Locate the flagged trailhead as described above and head NE into old logging slash. This is usually a harbinger of a pain and suffering on the Island – but not in this case. AVOC have made an excellent trail through the slash as well as through the old growth above it. There’s about 100 metres of vertical gain up the slash and a further (steep) 200 through the trees before the route begins to break out into the open after skirting a rock bluff by traversing north and meeting the creek that flows out of Cobalt Lake above.
Thereafter follow flags, cairns and the, by now, slightly less evident boot-path east, southeast and finally north up to the lake and the lovely alpine basin below 5040. This is a great place for a break with already wonderful views south and west across the Effingham River valley to Triple and Cats Ears Peaks.
Proceed on continuing excellent trail north along the west shore of Cobalt Lake (or across it in early season), directly up the forested slope facing you and onto the open ridge above. Turn right (NE) and walk up to the rocky bowl below and to the south of the summit block at about N49 11.399 W125 17.008 and about 1,400 metres elevation. There are two ways to proceed from here.
- Head right (east) and into the col between 5040 and a lower satellite to the south. Then turn left (NW) and up the ridge to the top. Or
- Go straight ahead up steep slopes direct to the summit ridge. This is grass/heather at first, then rock/scree with some exposure.
I recommend climbing the direct option and returning via the col.
Once on the summit (and assuming the weather is fine) sit back and enjoy what is surely one of the finest vistas the Island has to offer.
The attached summit panorama identifies what is close to hand and easily recognized. What the camera (at least my camera) fails to document are the Olympic Mountains of Washington State – 160-170 kms to the southeast – and is that The Golden Hinde 60 kms to the northwest? The bearing was correct but the aspect unfamiliar from this angle. Whatever the case, you can wile away hours on the summit of 5040 drinking it all in.
The summit of 5040 has a hydrographic survey tripod but no survey monument. There is also an Alpine Club of Canada summit register to read and sign. 5040 receives quite a few visitors by Island standards – about 20-25 parties/year – but it’s still not what you’d call a busy peak.
Descend by reversing your uptrack – or, if you can arrange a car shuttle, climb by one route and descend the other. It’s 3.6 km on Marion Main if you choose to close the loop by walking the road.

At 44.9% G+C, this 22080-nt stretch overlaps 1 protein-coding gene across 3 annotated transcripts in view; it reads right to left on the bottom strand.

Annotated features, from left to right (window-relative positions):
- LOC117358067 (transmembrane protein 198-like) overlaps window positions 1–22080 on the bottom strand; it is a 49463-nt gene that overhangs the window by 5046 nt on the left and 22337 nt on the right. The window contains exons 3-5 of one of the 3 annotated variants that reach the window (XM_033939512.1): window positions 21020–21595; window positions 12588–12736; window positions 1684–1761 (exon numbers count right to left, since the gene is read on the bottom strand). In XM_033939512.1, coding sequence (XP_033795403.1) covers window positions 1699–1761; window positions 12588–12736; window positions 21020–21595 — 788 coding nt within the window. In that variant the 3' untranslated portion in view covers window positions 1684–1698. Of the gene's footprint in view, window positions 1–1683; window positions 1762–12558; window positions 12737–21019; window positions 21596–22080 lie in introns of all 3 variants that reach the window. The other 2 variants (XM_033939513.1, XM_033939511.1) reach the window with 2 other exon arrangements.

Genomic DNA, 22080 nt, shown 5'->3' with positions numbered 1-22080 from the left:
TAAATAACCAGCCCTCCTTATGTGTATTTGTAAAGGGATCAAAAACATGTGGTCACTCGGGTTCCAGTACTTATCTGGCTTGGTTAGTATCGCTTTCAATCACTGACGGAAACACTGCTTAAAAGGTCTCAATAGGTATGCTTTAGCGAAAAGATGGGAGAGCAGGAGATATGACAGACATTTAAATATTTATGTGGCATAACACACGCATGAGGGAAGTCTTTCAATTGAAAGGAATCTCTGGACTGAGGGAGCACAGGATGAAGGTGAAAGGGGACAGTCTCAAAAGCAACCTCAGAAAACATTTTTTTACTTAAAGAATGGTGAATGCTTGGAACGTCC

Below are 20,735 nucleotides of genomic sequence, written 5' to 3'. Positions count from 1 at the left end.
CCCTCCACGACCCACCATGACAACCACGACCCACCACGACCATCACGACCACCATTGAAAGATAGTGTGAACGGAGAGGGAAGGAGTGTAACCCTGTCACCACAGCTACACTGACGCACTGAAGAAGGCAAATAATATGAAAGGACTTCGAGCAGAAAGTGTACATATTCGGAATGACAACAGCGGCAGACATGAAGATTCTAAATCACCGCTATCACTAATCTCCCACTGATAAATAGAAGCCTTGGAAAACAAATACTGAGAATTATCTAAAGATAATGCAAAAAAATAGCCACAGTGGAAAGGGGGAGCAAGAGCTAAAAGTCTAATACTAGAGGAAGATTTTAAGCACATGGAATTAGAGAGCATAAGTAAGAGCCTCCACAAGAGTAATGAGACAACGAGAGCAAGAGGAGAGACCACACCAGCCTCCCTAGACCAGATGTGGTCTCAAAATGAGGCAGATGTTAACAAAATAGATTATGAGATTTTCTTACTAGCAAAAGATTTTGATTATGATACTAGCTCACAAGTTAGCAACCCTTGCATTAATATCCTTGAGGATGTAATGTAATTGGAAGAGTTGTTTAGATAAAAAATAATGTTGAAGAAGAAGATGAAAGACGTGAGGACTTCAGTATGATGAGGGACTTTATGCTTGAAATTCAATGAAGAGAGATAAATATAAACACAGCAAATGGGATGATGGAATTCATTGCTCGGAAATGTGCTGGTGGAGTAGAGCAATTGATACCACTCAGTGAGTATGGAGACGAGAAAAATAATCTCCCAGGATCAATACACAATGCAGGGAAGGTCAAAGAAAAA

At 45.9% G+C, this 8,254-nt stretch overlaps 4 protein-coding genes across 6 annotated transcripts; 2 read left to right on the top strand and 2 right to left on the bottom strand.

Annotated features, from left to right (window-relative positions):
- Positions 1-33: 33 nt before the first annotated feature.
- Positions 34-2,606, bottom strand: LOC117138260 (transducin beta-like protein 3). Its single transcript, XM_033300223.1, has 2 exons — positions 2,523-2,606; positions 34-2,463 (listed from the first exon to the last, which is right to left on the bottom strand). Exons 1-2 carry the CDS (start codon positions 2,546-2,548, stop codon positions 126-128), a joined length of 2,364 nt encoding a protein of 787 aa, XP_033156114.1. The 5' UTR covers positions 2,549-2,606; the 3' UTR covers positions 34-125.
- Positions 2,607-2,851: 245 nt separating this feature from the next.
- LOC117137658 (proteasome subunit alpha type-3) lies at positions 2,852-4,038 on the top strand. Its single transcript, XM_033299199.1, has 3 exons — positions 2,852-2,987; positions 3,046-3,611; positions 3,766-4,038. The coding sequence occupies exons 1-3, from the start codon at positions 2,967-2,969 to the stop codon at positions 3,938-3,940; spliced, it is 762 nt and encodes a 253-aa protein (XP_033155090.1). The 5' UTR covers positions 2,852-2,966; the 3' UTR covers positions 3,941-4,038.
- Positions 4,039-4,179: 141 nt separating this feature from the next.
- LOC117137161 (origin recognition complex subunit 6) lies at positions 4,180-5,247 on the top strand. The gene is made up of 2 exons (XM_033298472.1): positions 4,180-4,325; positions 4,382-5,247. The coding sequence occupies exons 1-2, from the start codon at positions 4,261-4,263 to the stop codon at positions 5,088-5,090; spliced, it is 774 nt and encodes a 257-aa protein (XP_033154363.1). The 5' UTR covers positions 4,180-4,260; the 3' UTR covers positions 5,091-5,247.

Timing guidelines – on dirt
NW Ridge Route. TH to the alpine ~ 2 hours; alpine to the summit ~ 1 hour. Descent ~ 2-2.5 hours
Cobalt Lake Route. TH to Cobalt Lake ~ 1.25-1.5 hours; Cobalt Lake to summit ~ 1 hour. Descent ~ 2 hours.
Although these times are short they don’t include the many stops you’ll want to make to take photographs and generally soak in this wonderful area. I’d allow at least 6-7 hours overall.
As always, Garmin/MapSource tracklogs for the approach and both climbing routes are available for the asking.
Red Tape and Safety ConsiderationsNo red tape.
Be aware that there’s no such thing as an intentions system in this neck of the woods. Make sure, therefore, that you have left a detailed trip plan with someone responsible. The RCMP and the appropriate SAR agency will respond in an emergency but it is up to you to have the mechanism in place that will initiate the call-out process if it becomes necessary.
I had full cellular service (Rogers) from the summit of 5040 but didn’t check it anywhere else on the mountain.
CampingMost will day trip 5040 – although I might be seriously tempted – as many are – to lug a tent up to Cobalt Lake just for the pleasure for spending a night in this wonderful place. If you do, be aware that fires are strictly prohibited, so you must pack a stove. Bear and cougar frequent the mountains and forests of Vancouver Island, so proper back country methods – hanging food bags out of reach, cleaning up all cooking scraps, good toilet practice etc – are essential. Giardia is well documented throughout the Island, so boil or treat all water.
If you need to car camp for an early start there’s plenty of room at the NW Ridge trailhead. Marion Creek is right there for water but it might be a hairy scramble down to the creek bed, so haul a barrel in with you.
There’s less room (and no water) at the Cobalt Lake trailhead – but more in the higher flat spot a couple of hundred metres before the TH as described in the approach directions above.
WeatherTo the west
To the east
Additional InformationThe correct map for this trip is the government 1:50 000 topographical map sheet 92 F/3, “Effingham River”. Advance copies can be ordered on-line at this link. Copies are usually readily available in good bookstores and outdoor stores throughout the Island.
Island Alpine – A Guide to The Mountains of Strathcona Park and Vancouver Island, Philip Stone, Wild Isle Publications, 2003, ISBN 0-9680766-5-3 and/or visit Island Alpine Climbing Guide
For general backroad information and directions get hold of a copy of Backroad Mapbook. Volume III: Vancouver Island